In the preferred embodiment, framework mechanism 124 includes all of the mechanisms defined in FIG. 2. However, it is equally within the scope of the invention for framework mechanism 124 to include a specific subset of the mechanisms in FIG. 2. Note that the mechanisms shown in FIG. 2, if present within the framework mechanism 124, are core functions that cannot be modified by a user.
Referring to FIG. 3, a method 300 defines the steps for extending framework mechanism 124 and for using the resulting network application. To extend the framework mechanism 124, first one or more user-defined extensions of a DistributedService class are defined (step 310). Next, one or more user-defined extensions of an AgentService class is defined (step 320). The combination of the DistributedService subclass and the AgentService subclass define a network application. Steps 310 and 320 are the steps that are performed for setting up the network application, while the remaining steps are the steps in executing the network application, as shown by the horizontal dotted line.
Once a network application is defined by appropriately extending framework mechanism 124 in steps 310 and 320, a new task can be created (step 330). This new task can be created by a user performing some action on a user interface, or could be created by a software process. Once the task is created, it is stored in a persistent store (step 340). This creates a persistent version of the task that can be invoked later if the task does not run to completion or if the task needs to be repeated (such as when a scheduler periodically invokes a task). The storage of the task in persistent store in step 340 is preferably performed by the persistence mechanism 250 discussed above with reference to FIG. 2.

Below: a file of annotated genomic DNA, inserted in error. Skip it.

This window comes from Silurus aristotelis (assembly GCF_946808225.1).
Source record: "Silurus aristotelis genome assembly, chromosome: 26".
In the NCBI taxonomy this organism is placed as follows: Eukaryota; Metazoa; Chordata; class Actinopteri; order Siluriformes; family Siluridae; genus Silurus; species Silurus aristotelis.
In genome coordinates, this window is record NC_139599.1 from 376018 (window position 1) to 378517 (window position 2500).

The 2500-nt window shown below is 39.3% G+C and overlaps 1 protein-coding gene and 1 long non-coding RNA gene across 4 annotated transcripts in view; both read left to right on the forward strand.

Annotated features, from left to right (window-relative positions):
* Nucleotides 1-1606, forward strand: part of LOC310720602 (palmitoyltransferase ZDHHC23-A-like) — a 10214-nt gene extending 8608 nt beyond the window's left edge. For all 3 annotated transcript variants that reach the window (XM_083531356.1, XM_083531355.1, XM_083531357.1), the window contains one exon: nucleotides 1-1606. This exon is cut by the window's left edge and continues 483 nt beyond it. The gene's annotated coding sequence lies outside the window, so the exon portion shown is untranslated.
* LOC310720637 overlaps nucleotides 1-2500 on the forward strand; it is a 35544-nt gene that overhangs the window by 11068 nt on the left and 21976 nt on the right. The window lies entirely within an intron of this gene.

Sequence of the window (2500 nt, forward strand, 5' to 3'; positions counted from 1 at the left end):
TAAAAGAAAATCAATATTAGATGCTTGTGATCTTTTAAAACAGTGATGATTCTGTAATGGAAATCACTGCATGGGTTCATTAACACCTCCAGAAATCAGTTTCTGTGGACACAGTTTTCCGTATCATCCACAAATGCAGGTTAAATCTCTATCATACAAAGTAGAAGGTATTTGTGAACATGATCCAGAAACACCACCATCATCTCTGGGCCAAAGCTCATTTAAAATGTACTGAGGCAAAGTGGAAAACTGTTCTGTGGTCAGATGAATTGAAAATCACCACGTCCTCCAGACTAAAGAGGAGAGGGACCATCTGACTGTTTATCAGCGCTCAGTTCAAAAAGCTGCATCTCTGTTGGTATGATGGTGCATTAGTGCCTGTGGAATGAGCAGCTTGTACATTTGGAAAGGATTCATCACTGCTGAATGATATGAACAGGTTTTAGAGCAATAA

Once the task has been created, an agent service corresponding to the task is created on each computer system (referred to herein as an “end point system”) that is to execute the task or a portion of the task (step 350). The agent service is then run on the end point systems (step 360). Steps 330-360 are the steps in creating and executing a task (or operation) in a network application. The remaining steps 360-395 are performed as required by the task, by user settings, and by system parameters.
Step 370 reexecutes a task as required by retrieving the persistent version of the task from the persistent store, and by invoking the task anew. The reexecute task step 370 corresponds to the functions performed by reexecution mechanism 240 discussed above with reference to FIG. 2.
Step 380 schedules tasks for later execution as required. Note that step 380 is performed by any suitable scheduler, but the scheduler interfaces with the framework by invoking the scheduling mechanism 230 discussed above with reference to FIG. 2. Step 385 logs progress information about a task that is being executed. Step 385 corresponds to the functions performed by recovery mechanism 220 discussed above with reference to FIG. 2.
Step 390 provides status information about a task that is being executed. Step 390 corresponds to the functions performed by status reporting mechanism 210 discussed above with reference to FIG. 2. Step 395 allows sharing of tasks between users, and corresponds to the functions performed by sharing mechanism 260 discussed above with reference to FIG. 2.